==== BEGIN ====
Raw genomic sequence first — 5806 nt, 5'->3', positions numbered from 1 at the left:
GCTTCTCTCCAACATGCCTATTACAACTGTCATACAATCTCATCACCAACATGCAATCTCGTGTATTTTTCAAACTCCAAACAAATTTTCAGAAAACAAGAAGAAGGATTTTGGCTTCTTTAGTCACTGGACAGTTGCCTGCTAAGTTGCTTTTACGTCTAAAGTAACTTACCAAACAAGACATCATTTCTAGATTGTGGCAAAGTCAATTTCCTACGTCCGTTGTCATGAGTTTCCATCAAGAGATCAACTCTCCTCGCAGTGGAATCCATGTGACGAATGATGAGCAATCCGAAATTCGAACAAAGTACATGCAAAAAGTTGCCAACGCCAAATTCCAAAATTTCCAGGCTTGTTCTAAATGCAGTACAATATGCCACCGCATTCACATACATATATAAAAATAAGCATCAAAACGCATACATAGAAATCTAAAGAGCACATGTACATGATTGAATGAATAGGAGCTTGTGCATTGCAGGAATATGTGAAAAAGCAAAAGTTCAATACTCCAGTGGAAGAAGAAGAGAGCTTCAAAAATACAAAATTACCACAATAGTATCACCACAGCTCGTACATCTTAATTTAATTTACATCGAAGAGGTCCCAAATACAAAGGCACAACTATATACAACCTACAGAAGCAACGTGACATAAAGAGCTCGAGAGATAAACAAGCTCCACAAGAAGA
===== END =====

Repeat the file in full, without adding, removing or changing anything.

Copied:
Raw genomic sequence first — 5806 nt, 5'->3', positions numbered from 1 at the left:
GCTTCTCTCCAACATGCCTATTACAACTGTCATACAATCTCATCACCAACATGCAATCTCGTGTATTTTTCAAACTCCAAACAAATTTTCAGAAAACAAGAAGAAGGATTTTGGCTTCTTTAGTCACTGGACAGTTGCCTGCTAAGTTGCTTTTACGTCTAAAGTAACTTACCAAACAAGACATCATTTCTAGATTGTGGCAAAGTCAATTTCCTACGTCCGTTGTCATGAGTTTCCATCAAGAGATCAACTCTCCTCGCAGTGGAATCCATGTGACGAATGATGAGCAATCCGAAATTCGAACAAAGTACATGCAAAAAGTTGCCAACGCCAAATTCCAAAATTTCCAGGCTTGTTCTAAATGCAGTACAATATGCCACCGCATTCACATACATATATAAAAATAAGCATCAAAACGCATACATAGAAATCTAAAGAGCACATGTACATGATTGAATGAATAGGAGCTTGTGCATTGCAGGAATATGTGAAAAAGCAAAAGTTCAATACTCCAGTGGAAGAAGAAGAGAGCTTCAAAAATACAAAATTACCACAATAGTATCACCACAGCTCGTACATCTTAATTTAATTTACATCGAAGAGGTCCCAAATACAAAGGCACAACTATATACAACCTACAGAAGCAACGTGACATAAAGAGCTCGAGAGATAAACAAGCTCCACAAGAAGA